we estimate the source function on-the-fly after the \(k^{th}\) iteration of the above optimization program—i.e, \[ \begin{equation} \mathrm{minimize}_{q}\quad\|\delta\tilde{\mathbf{d}}-\nabla\mathbf{F}[\mathbf{m}_0;\tilde{\mathbf{s}}(q)]\mathbf{C}^*\delta\mathbf{x}^k\|_{\mathrm{2}}^{\mathrm{2}}. \label{eq:src} \end{equation} \] As we will demonstrate, the proposed formulation produces high-resolution, high-fidelity, artifact-free images as well as accurate estimates for the source signature. The imprint of the source and surface-related multiples are removed by combining the linearized forward model with SRME. The latter relates the total upgoing wavefield to the surface-free Green’s function acting on the total downgoing wavefield. Compared to SRME our approach has the advantage of inverting, instead of removing, the surface-related multiples and thereby preserving multiple-scattering information. In addition, the proposed formalism uses wave-equation solvers to carry out the multi-dimensional convolutions implicitly (Tu and Herrmann, 2015), which can lead to considerable computational savings. However, as REPSI, our approach is based on an iterative inversion procedure that requires multiple linearized Born scatterings and migrations, which can be prohibitively expensive for large models. Before providing details how to reduce the computational cost, let us first describe common difficulties one encounters when imaging with surface-related multiples.

As we mentioned earlier, our formulation derives from the SRME relation, which requires dense fixed-spread sampling with co-located sources and receivers. For marine towed-streamer acquisition, we fill in the missing half of data using reciprocity, and interpolate the missing (cross-line/near-offset) traces as in standard SRME. To obtain a reasonable estimate for this total upgoing wavefield, the direct waves and the downgoing wavefield at the surface (i.e., receiver ghosts) need to be removed, and the upgoing wavefield needs to be extrapolated from the receiver level to the free surface (Verschuur et al., 1992). The source-side ghosts, on the other hand, should be left intact so that we mimic a dipole source as required by the theory (Verschuur et al., 1992; Tu and Herrmann, 2015).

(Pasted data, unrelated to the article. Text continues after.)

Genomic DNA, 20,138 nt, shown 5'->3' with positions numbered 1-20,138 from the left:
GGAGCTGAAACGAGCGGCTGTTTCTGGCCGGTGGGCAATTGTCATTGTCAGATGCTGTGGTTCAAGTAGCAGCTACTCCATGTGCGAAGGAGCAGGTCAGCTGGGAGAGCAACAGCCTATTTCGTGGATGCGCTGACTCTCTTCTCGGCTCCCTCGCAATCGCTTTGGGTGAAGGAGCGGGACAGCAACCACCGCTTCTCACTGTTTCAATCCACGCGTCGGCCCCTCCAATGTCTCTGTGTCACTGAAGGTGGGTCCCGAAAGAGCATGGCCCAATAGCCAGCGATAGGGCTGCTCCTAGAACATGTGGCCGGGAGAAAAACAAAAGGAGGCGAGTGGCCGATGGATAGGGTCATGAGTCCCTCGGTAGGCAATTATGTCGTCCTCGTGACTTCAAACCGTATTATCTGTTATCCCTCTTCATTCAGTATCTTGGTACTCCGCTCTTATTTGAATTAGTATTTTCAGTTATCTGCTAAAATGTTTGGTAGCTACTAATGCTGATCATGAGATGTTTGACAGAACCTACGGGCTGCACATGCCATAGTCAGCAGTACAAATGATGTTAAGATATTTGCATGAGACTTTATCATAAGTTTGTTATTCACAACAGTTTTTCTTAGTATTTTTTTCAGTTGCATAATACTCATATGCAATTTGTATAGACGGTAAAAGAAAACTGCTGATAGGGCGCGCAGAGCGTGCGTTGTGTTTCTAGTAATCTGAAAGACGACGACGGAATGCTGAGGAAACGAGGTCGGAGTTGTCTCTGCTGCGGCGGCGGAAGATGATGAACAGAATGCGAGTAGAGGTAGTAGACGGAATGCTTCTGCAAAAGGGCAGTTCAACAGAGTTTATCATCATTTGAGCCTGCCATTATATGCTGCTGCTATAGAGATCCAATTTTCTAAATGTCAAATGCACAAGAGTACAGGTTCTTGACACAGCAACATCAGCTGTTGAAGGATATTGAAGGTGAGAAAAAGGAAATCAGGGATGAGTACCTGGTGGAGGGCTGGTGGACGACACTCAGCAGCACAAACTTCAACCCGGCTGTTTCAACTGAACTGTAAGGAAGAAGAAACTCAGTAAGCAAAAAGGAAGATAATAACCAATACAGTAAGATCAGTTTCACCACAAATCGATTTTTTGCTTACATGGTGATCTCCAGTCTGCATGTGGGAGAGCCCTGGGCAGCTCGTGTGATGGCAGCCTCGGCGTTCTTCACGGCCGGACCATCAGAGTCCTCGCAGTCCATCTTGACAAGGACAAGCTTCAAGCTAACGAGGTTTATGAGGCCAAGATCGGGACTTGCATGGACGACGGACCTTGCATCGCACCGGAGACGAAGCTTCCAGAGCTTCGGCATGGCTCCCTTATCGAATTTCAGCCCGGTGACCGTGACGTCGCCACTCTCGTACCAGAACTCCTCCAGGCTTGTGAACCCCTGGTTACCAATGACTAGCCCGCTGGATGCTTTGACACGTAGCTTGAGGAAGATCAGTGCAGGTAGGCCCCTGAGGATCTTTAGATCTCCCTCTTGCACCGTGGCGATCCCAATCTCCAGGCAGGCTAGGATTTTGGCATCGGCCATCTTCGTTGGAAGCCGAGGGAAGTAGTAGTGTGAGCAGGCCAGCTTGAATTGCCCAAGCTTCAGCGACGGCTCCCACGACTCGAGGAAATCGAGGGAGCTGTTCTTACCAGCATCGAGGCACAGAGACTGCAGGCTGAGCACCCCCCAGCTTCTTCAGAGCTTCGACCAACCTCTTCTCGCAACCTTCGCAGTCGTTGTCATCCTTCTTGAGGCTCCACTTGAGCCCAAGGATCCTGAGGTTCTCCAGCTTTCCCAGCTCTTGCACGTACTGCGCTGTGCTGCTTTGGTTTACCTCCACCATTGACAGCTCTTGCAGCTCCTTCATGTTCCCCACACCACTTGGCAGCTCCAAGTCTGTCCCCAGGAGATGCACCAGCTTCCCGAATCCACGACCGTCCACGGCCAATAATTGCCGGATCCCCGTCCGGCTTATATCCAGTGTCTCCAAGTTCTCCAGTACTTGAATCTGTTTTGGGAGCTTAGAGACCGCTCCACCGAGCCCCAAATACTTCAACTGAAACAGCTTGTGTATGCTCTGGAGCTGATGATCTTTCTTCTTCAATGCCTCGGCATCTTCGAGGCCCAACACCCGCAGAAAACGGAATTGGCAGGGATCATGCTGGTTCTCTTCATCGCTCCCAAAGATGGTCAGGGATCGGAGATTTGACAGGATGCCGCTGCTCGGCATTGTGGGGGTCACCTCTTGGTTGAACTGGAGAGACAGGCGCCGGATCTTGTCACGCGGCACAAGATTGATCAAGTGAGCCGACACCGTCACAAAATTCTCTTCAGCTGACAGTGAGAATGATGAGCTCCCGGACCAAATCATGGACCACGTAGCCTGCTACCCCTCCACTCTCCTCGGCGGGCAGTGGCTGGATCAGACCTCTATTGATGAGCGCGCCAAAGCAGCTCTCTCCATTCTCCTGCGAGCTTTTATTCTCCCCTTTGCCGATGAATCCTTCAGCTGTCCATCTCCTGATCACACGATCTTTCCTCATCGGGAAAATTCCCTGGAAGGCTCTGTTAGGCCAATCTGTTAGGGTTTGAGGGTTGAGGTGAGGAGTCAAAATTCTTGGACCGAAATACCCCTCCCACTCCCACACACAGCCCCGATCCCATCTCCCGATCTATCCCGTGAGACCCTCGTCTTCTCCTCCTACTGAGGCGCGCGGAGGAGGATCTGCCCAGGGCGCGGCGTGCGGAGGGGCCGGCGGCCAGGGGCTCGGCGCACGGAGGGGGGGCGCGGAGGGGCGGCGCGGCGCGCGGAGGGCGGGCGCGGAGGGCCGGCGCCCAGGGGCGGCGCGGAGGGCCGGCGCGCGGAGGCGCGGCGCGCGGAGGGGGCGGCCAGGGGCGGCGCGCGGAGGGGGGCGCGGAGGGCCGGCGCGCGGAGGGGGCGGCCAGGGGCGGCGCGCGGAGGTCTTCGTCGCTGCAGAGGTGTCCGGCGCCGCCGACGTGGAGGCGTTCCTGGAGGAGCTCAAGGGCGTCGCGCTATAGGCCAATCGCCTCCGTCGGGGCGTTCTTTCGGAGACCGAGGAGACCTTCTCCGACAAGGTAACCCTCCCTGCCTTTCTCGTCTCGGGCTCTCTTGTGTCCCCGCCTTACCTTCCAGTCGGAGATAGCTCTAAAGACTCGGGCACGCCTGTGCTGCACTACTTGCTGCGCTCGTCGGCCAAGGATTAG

Contrary to previous attempts to mitigate the imprint of surface-related multiples, the proposed formulation calls, as in REPSI, for a sparsity-promoting inversion of the linear forward modeling operator that ties perturbations in the velocity model to data that contain surface-related multiples. Failure to invert this operator leads to images that suffer from the imprint of the source and, perhaps more importantly, from artifacts related to coherent interferences between the areal sources and the observed data due to the presence of multiples.

To explain the physical origin of these artifacts, we included in Figure 2 a cartoon of the ray paths of primaries associated with conventional RTM (Figure 2a) and RTM with areal sources (Figure 2b). In this plots, the star indicates the seismic source and the triangles indicate the receivers. Moreover, the solid arrows depict the ray paths of the primaries \(\mathbf{P}_0\), and the \(1^{st}\) to \(3^{rd}\)-order surface-related multiples \(\mathbf{M}_1, \cdots, \mathbf{M}_3\). We use solid circles to delineate imaging points that correspond to true reflectors, and dashed circles to delineate imaging points that produce phantom reflectors. As we can see from the illustration in Figure 2a, conventional RTM produces erroneous events that do not correspond to physical reflectors when the input data contains surface-related multiples. Only primaries contribute to imaging the true reflectors. (We ignore internal multiples for now.) Conversely, when we include the total down-going wavefield as an areal source, the RTM image contains a mix of proper and erroneous contributions from interactions between multiples present in the data and the areal sources. Neighboring — e.g., \(\mathbf{P}_0\) and \(\mathbf{M}_1\), and \(\mathbf{M}_1\) and \(\mathbf{M}_2\), etc. — pairs of multiples image to physical reflectors while the others create coherent interferences, which are similar to artifacts when carrying out conventional migration on data that contain surface-related multiples.